Free online french grammar & pronunciation exercises

オンライン無料のフランス語文法と発音の練習 - 免费在线法语语法和发音练习

Exercices gratuits de grammaire et de prononciation du français

Difference between Y and En Difference between Qui, Que and Dont Difference between Bien and Bon Difference between Ou and Que The auxiliaries Etre and Avoir Difference between Dans and Après Pronouns Place of the adjective Liaison rules Pronunciation of the french language Negations (Ne…pas / Ne…plus / Ne…jamais / Ne…rien)

Verbs - Conjugation - Être or Avoir ? - Subjunctive - Past participle - Future tense or conditional tense ? - Être or Avoir ? - Indicative, Subjunctive ou Infinitive ? - Imperfect or Present perfect ? Articles, particles, ... - Expression of quantity - Prepositions - Articles - Pronouns - Interrogative adverbs - Interrogative pronouns Frequent confusions - Dans, Depuis or Il y a ? - Ce, Cet, Cette or Ces ? - très or beaucoup ? - y or en ? - qui - que - dont - tout, etc. - bien or bon ? - mieux or meilleur ? - ou or où ? - a or à ? - sur or sûr ? - où or que ? - Presque or Environ ? - Aussi or Non plus ? - Se or Ce ? - Savoir or Connaître ? - oui, si or non ? Word order - Place of the adjective - Word order Liaisons - Liaisons Pronunciation - Pronunciation of plus - Pronunciation of tous

Accent reduction

Réduction d'accent

アクセントを減らす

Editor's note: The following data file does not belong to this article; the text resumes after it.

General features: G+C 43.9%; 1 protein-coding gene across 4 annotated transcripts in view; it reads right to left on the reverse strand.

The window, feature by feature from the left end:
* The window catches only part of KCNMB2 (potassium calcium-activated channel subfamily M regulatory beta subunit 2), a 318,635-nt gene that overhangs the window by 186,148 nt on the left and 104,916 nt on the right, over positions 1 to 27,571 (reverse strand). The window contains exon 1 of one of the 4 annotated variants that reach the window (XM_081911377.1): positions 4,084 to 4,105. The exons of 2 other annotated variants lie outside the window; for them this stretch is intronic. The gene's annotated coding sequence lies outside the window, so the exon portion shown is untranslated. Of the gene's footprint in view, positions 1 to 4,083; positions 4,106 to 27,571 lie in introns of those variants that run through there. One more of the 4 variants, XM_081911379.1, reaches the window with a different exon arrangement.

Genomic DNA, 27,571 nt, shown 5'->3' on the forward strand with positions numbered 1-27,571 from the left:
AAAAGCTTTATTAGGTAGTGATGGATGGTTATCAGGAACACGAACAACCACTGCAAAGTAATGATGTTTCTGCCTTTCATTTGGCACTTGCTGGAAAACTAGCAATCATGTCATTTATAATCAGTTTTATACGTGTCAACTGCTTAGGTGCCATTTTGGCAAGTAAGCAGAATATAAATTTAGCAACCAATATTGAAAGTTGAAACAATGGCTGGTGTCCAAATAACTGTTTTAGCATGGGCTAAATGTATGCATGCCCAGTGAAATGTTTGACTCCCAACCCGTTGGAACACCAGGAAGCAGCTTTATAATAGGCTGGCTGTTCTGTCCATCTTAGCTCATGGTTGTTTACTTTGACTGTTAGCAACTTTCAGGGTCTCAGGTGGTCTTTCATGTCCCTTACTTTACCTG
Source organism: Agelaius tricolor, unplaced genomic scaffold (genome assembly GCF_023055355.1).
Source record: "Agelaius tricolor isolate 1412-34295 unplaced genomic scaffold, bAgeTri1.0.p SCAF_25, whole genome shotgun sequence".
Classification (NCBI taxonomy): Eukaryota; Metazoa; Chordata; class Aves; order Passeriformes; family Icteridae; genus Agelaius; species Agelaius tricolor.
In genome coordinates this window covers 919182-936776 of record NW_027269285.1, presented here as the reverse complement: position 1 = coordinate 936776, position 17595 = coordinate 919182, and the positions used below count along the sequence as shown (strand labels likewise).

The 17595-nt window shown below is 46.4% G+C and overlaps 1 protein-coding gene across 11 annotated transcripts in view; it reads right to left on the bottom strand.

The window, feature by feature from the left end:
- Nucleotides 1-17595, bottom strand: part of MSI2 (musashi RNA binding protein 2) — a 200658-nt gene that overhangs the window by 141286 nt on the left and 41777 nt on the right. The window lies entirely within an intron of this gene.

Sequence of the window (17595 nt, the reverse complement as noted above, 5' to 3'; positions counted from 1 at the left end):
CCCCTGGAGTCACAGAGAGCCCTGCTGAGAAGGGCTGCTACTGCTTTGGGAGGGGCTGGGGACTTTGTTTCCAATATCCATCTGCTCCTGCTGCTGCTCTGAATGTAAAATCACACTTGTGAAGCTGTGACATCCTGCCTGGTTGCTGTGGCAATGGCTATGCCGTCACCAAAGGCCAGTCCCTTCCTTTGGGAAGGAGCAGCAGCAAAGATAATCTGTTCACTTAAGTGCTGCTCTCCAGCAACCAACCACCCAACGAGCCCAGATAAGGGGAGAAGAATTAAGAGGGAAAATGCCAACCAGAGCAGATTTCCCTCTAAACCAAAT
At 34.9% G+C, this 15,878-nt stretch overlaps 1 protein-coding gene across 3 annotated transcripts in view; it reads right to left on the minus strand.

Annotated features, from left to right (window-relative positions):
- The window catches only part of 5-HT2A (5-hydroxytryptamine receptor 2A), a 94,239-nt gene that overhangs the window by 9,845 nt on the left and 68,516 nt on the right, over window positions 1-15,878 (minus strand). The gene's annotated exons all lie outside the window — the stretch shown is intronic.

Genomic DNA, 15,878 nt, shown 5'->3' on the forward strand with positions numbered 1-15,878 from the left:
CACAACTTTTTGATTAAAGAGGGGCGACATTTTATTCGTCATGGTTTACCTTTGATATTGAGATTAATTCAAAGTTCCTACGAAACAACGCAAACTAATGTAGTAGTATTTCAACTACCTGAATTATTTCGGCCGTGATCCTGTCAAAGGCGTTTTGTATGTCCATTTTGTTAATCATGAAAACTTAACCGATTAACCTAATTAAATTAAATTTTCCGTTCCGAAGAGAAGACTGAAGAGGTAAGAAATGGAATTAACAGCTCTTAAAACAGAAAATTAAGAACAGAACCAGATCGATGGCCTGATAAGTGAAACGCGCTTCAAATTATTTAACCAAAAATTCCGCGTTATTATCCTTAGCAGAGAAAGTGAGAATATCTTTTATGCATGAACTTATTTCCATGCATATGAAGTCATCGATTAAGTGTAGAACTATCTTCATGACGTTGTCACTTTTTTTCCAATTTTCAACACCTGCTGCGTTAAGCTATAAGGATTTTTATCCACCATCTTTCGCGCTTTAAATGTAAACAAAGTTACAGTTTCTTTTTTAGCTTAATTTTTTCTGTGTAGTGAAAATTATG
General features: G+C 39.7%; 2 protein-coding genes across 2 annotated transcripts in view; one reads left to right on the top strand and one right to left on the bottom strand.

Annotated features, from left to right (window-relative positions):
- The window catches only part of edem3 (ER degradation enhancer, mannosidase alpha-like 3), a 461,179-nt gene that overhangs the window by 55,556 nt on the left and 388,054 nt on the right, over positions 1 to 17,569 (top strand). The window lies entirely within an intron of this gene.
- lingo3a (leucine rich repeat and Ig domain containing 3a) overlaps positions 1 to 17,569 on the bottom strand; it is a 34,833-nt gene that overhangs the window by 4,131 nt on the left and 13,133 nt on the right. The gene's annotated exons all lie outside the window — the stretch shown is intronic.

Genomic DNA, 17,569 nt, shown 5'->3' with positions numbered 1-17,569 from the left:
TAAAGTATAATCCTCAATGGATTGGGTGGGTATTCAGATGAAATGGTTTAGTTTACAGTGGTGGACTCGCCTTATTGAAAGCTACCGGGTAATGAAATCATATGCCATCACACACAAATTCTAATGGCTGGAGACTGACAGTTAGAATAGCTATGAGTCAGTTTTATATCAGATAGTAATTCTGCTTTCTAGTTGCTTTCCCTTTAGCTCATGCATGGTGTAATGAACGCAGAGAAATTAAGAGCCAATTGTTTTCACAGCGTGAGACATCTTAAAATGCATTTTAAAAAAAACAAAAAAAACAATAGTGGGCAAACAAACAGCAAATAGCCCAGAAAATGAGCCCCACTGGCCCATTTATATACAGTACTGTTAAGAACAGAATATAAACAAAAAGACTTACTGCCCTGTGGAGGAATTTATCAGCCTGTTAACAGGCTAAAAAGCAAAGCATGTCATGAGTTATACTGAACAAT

What is an accent ? An accent is a characteristic pronunciation, mainly determined by the phonetic habits of the speaker's native language, carried over to his or her use of another language. An accent is therefore a pronunciation outside the admitted dispersion around the "normal" pronunciation. Why wanting to reduce one's accent ? The accent is the first impression received by the person addressed to. A strong accent may be perceived as embarrassing for the speaker, who is immediately identified as a "foreigner", and difficult for the person addressed to, to understand the content of the speech. Improving one's accent can bring, beyond an improved comprehension from the person(s) talked to, an increased personal and professional opportunities and image. Phonemes and intonation A non-native speaker has an accent because he or she can not properly pronounce the specific sounds of the target language, and/or can not reproduce the specific "melody" of the target language. Sound and melody are two different notions. Each particular sound of the language is created by the passage of the air in the mouth, tongue, and lips system (the vocal chords are not always involved in this process). On the unit level, these elementary sounds are called phonemes, such as for example [ã], [ő], [y], [u]... On the other hand, the melody, that is the intonation, is the "music" of the language, that is the fact that the rhythym varies within the same sentence, due to some parts of the speech being more stressed than others. Unlike a phoneme that is limited to a small portion of the speech (elementary sound), the melody is the characteristics of a whole sentence or at least of a group of words. Consider the following sentence 'Ça va', that is pronounced either as a rising intonation, or as an falling intonation. Stressing a different section of a sentence or of a group of words can lead to a different meaning. This is the case in the example above, where the rising intonation is typically the mark of a question, and the falling intonation the mark of an affirmation. But stressing the wrong section may also lead to an un-natural rhythym of the whole sentence, and the person addressed to might simply not understand you. Phonemes A phoneme is the minimal set of speech sounds that can be distinguished by the speakers of a particular language. Phonemes and letters are actually two different things : the same letter can represent different phonemes : for example, the letter "o" can be pronounced in French either [o], [ɔ] the same phoneme can be transcribed using different letters or combinations of letters : for example, the French phoneme [ã] can be transcribed "am", "an", "em", or "en" For this reason, phonemes are most of the time represented using the IPA (International Phonetic Association) notation. The number of phonemes greatly varies depending on the language, as shown on the following graph : The phonemes that are not part of one's native language will be more difficult to pronounce correctly, and some training will be required to get close to a native-like pronunciation. Even if one's native language is rich in phonemes does not necessarily mean that it will be easy to pronounce the phonemes of a different language, because they might not be closely related. Intonation A correct pronunciation is not only a problem of correctly pronouncing isolated sounds (correct articulation of phonemes), but also of pronouncing the whole sentence with the appropriate intonation. In fact, research seems to have established that intonation is more important than pronunciation for improving the intelligibility of speech. Intonation is the variation of pitch that is not, unlike the Chinese tones, used to distinguish words. It is rather the "melody" of the sentence : proper intonation means stressing the correct element (either word or syllable) in the sentence, using, depending on the language, one or several of the proper stress mechanisms below : intensity : the element is pronounced louder length : the element is pronounced longer pitch : the element is pronounced at a different frequency pause : a pause is made There are two types of intonation : one is the emotional (or affective) accent, and the other is the grammatical accent : the emotional (or affective) accent is the variation of pitch due to the speaker expressing emotions such as surprise, anger, etc... the grammatical accent is the variation of pitch that exists even when the speaker speaks in a neutral voice, and does not express any particular emotion. The grammatical accent is the core rhythm of the language, and this is what interests us here. The notion of intonation is closely related to the notion of rhythmic groups. The rhythmic groups A rhythmic group is a set of words that form a consistent meaning within a larger sentence, as shown in the examples below : J'ai acheté une voiture (I bought a car) J'ai acheté une belle voiture rouge (I bought a beautiful red car) Je viens d'acheter une belle voiture rouge (I have just bought a beautiful red car) J'ai acheté une voiture hier (I bought a car yesterday) Understanding the notion of rhythmic group is essential for a correct intonation of the sentence, as explained in detail here. Application to the accent reduction The table below summarizes all the potential causes of incorrect accent and/or comprehension : Potential problem Correction action → Phoneme level Incorrect pronunciation Parasite phoneme insertion This site can help you practice you listening comprehension of the different phonemes of the French language. Click here for additional details and to start practicing... Mute vowel not respected To assess this problem, you must first learn the basic rules of the mute vowels. Click here to consult the PDF grammar file. → Word level Incorrect liaison To assess this problem, you must first learn the basic rules of the liaison in French. Click here to consult the PDF grammar file. Incorrect word accent Click here for explanations and exercices on the word accent. → Sentence/group level Incorrect group identification Click here to learn how to identify the rhythym groups Incorrect group accent Click here to learn how to properly stress a rhythmic group Rhythmic Group definition A rhythmic group is a word, or a group of words, linked by a particular grammatical or logical relationship, such as : La voiture rouge est à Pierre : this sentence is composed of two rhythmic groups, one for the subject, and the other one for the verb and the object La voiture rouge qui est là-bas est à Pierre : this sentence is composed of three rhythmic groups, one for the subject, another for the explanation on the subject, and the last one for the verb and the object The decomposition of any sentence into rhythmic groups follows the few rules below : all the words within a rhythmic group are consistent from a logical and grammatical point of view. It is therefore impossible to split the sentence as below : La voiture rouge est à Pierre because the adjective ('rouge') is, by its meaning as well as from a grammatical point of view, related to the group : 'La voiture', and is not at all related to the group 'est à Pierre'. This is therefore the reason why in this example, the adjective must be in the same group as the related noun. the maximum size of a rhythmic group is limited by the possibility to pronounce it with a single breath to a certain extent, the decomposition can also be done in order to harmonize the lengths of the different rhythmic groups in the sentence the punctuation (colon, semi-colon) necessarily delimits two rhythmic groups. However, it is possible to have a rhythmic groups separation even though there is no punctuation mark (i.e. no punctuation mark does not necessarily mean rhythmic groups separation) The rhythmic groups are used to avoid ambiguities on the meaning of the sentence, when the sentence is pronounced orally and that the punctuation is not visible, as in the example below : Pierre a dit Jean est stupide (→ Pierre, a dit Jean, est stupide) Pierre a dit Jean est stupide (→ Pierre a dit : "Jean est stupide") Beyond the pitch, pauses within the sentence can help identify and/or strengthen the separation between the rhythmic groups, and thus help avoid ambiguities in the meaning of the sentence, as seen in the example above. Rhythmic Group accentuation The stress pattern of a rhythmic group is defined as follows : The stress always falls on the last non-mute syllable of each rhythmic group The stress is realized by lengthening the syllable, by applying a rising or a falling pitch, and also (though it is not necessary), by a short break just behind the stressed syllable The rising or falling pitch follows the two rules below : → Pitch inversion rule : two consecutive rhythmic groups have inverted pitch (i.e. : if the current group has a rising pitch, the next group will have a falling pitch, and vice-versa) → Pitch amplitude variation rule : all rhythmic groups do not have the same pitch amplitude (i.e. : the last group has a more stressed pitch : it is the one that gives the overall sentence its interrogative, rising pitch, or affirmative pitch, falling pitch) Listen to the recorded examples, and pay a close attention to the stress pattern (location and realization) of each rhythmic groups : The stressed syllables are marked in red. Notice that these syllables (the last syllable of each rhythmic group) are slightly lenghtened compared to the others. The pitch inversion rule is also respected, both for declarative sentences and for interrogative sentences. And last, the pitch amplitude variation rule is also respected : the final rhythmic group, that bears the global pitch (either rising for a question, or falling for a declaration) is more stressed than the other group(s). Except for the syllable that bears the rhythmic group stress, the syllables are pronounced on a rather flat tone, with no particular stress. Phoneme pronunciation As long as it is not possible for you to distinguish the different phonemes of the French language, it is impossible for you to reproduce them correctly. The correct identification of the French phonemes is the sine qua none condition to the accent improvement, and therefore the first step will be to train your hear to distinguish them, in particular those that are not part of your native language. In order to open your ears to the French sounds, you will be presented pairs of words that differ only by close phonemes, such as for example : Roi and Loi, pair of words that differ only by the liquid consonant R and L Pain and Bain, pair of words that differ only by the labial occlusive P and B Vont and Vin, pair of words that differ only by the nasal vowels ON and IN etc. This method, by focusing on close phonemes, provides an enhanced, and thus more beneficial, approach to the accent reduction. Vowels and consonants are addressed separately, but the method is the same : they will be displayed on a graph, that will be used as the starting point for the pronunciation exercices. Vowels : On the graph, vowels are set depending on the position of the mouth and of the lips : → The horizontal axis is the position of the lips : the more on the right, the more the lips must be in the front → The vertical axis is the mouth aperture : the higher on the graph, the more open the mouth must be Voyelles Close phonemes on the graph have close mouth and lips positions, and are phonetically close phonemes. These are therefore phonemes that will be difficult to distinguish and to pronounce correctly. Consonnants : On the graph, consonnants are classified by category : Consonnes Nasal The air escapes freely through the nose, like in [in], [on], [an] Fricative The air is forced through a narrow channel (for example : a channel formed by the lower lip against the upper teeth, in the case of [f],...) Labiale Consonant that uses the lips, like [m], [b], [p], ... Dental Consonant articulated by bringing the tip of the tongue and the teeth closer, like [t], [d], ... Palatale Consonant pronounced with the back of the tongue touching the top of the palate, like [k], ... Occlusive The airflow is stopped, then suddenly released, like [k], [p], ... voiced A phoneme using the vocal chords (that is the case for all the vowels, but also [b], [d], [z], ...) voiceless A phoneme that does not use the vocal chords (for example [p], [t], [s], ...) Clicking on any phoneme will display word pairs that differ only by this phoneme and some other close phonemes. These word pairs, that are difficult to distinguish and pronounce correctly, will be used as a basis to improve the accent. Listen to these words as often as necessary, until your ear gets used to it and manages to correctly distinguish them. Train to pronounce these words, until you can naturally reproduce the correct mouth, tongue and teeth position. Method In a nutshell, the method is based on the following 2 points : Train your hear : in order to be able to correctly pronounce the French phonemes, it is first necessary to be able to hear and distinguish them correctly. A repeated and careful listening will allow you to open your ears to the sounds of the French language. Train your mouth : to pronounce un-familiar sounds, you will have to use your mouth in an un-familiar way, and some training will be required at the beginning so that you eventually feel the mouth, tongue and lips correct position. That is the reason why you will need to repeat the words until the position of your mouth becomes natural to you. Below are some recommendations for a better utilisation of this site : Take the hearing assessment, that will take you about 15 minutes. This assessment will identify your weak points, such as, for example, a problem in distinguishing the P from the B Once your weak points are identified, go to either the vowel or consonant work page, to listen to the words you could not properly hear and/or tell apart. For example, if the assessment reveals a problem in distinguishing the P from the B, go to the consonant page, click on either P or B, then click on the item 'Between the sounds P and B'. Word pairs will be displayed, and you will be able to listen them as often as you want, till you can easily tell apart the phonemes that previously you could not properly distinguish. When you train your hear by listening to the words, make sure you repeat them so that you become aware of the correct mouth, lips and teeth position, and that this position becomes natural to you.